This is a much abused term, often misemployed to refer to any very wet piece of ground. In strict ecological use it refers to wet acid peaty deposits dominated by a particularly characteristic vegetation. The word bog derives from Scottish Gaelic boigeach but has passed into general English usage. In Northern Ireland the equivalent word moss, of northern English and Scots origin, is often used instead.
Bogs or mosses can be usually divided into those which have formed in depressions or in place of old lakes, with a fen as a transitional early stage, and those which form on high ground as a kind of blanket over the land surface (blanket bogs). Both kinds rely on a high rainfall for their continued existence.
Ireland was particularly rich in lowland bogs of a type known as raised bogs, which became more frequent further west owing to the moister climate. A large proportion of these lowland bogs have been cut away completely for fuel, and those that remain have also been cut to some extent.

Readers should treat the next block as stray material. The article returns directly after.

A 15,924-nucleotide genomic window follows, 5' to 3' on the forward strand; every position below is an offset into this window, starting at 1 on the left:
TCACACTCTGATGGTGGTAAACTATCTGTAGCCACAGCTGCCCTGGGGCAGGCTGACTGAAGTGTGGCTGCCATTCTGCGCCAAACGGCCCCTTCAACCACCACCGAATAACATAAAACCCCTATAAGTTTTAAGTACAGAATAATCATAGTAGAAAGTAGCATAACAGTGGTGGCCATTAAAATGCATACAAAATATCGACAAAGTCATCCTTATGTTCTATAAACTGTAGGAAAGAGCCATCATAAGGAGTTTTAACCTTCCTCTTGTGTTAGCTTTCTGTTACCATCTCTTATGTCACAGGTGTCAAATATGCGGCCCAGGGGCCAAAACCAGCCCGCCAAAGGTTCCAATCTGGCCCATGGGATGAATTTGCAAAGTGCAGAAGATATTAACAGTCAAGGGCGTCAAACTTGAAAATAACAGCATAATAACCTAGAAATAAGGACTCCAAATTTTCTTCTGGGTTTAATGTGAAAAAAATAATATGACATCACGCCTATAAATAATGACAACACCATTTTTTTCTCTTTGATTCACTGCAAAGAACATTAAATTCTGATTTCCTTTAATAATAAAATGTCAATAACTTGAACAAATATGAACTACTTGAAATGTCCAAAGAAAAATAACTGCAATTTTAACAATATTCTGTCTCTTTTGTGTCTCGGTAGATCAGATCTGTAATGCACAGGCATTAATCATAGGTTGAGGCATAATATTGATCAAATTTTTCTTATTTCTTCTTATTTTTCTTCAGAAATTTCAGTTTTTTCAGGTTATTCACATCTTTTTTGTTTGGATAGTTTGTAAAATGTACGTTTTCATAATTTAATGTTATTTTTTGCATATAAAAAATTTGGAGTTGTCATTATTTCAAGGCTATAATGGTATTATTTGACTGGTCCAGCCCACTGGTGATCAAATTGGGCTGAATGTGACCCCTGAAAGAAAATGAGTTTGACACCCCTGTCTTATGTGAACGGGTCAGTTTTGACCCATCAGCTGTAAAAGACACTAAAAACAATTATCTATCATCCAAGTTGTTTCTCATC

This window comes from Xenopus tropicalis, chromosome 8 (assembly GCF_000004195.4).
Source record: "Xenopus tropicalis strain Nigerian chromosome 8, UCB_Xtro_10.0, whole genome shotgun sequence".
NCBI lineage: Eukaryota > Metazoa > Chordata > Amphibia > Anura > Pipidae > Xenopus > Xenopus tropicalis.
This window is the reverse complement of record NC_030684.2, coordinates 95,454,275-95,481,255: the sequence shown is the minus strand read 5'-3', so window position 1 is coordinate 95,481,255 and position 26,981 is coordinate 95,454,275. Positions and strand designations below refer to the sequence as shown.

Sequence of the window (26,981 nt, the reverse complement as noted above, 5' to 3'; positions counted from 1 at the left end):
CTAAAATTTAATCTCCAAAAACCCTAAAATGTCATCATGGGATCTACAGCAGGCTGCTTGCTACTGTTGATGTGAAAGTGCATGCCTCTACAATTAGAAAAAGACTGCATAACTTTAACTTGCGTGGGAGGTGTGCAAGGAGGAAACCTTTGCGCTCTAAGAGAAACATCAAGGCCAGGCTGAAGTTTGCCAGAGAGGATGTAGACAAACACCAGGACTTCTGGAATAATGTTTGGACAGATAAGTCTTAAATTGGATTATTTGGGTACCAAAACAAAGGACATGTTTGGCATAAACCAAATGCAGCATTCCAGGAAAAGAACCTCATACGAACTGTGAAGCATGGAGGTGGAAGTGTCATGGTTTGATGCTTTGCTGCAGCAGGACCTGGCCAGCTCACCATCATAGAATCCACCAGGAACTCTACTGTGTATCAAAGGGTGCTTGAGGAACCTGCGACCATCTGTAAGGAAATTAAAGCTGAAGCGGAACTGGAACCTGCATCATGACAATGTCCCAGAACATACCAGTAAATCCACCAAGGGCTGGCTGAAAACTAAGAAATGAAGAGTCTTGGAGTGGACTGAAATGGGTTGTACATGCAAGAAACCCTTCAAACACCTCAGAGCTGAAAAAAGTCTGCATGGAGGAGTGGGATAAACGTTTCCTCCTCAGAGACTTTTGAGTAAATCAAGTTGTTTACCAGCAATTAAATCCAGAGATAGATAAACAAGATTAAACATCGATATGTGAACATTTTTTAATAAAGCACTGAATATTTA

Blanket bogs are also used as a source of fuel, known as turf. Turf (peat) is the compacted and only partially decomposed remains of plants, which when dried, can be burnt on on open fire. In the absence of large coal deposits, turf remains an important source of fuel in Ireland long after its use has declined elsewhere in western Europe.
Perhaps the most important plant of raised bogs is sphagnum moss, of which there are many different species. The vascular plants characteristic of raised bogs include:
The species characteristic of blanket bogs include:
These are a very common and characteristic type of habitat in Northern Ireland, frequently identifiable as wet ground lying substantially below the level of the adjacent roads and colonised by a wet woodland of birch and alder trees. There are extensive examples around Lough Neagh, sometimes erroneously referred to as the "Lough Neagh Fens". Characteristic species are: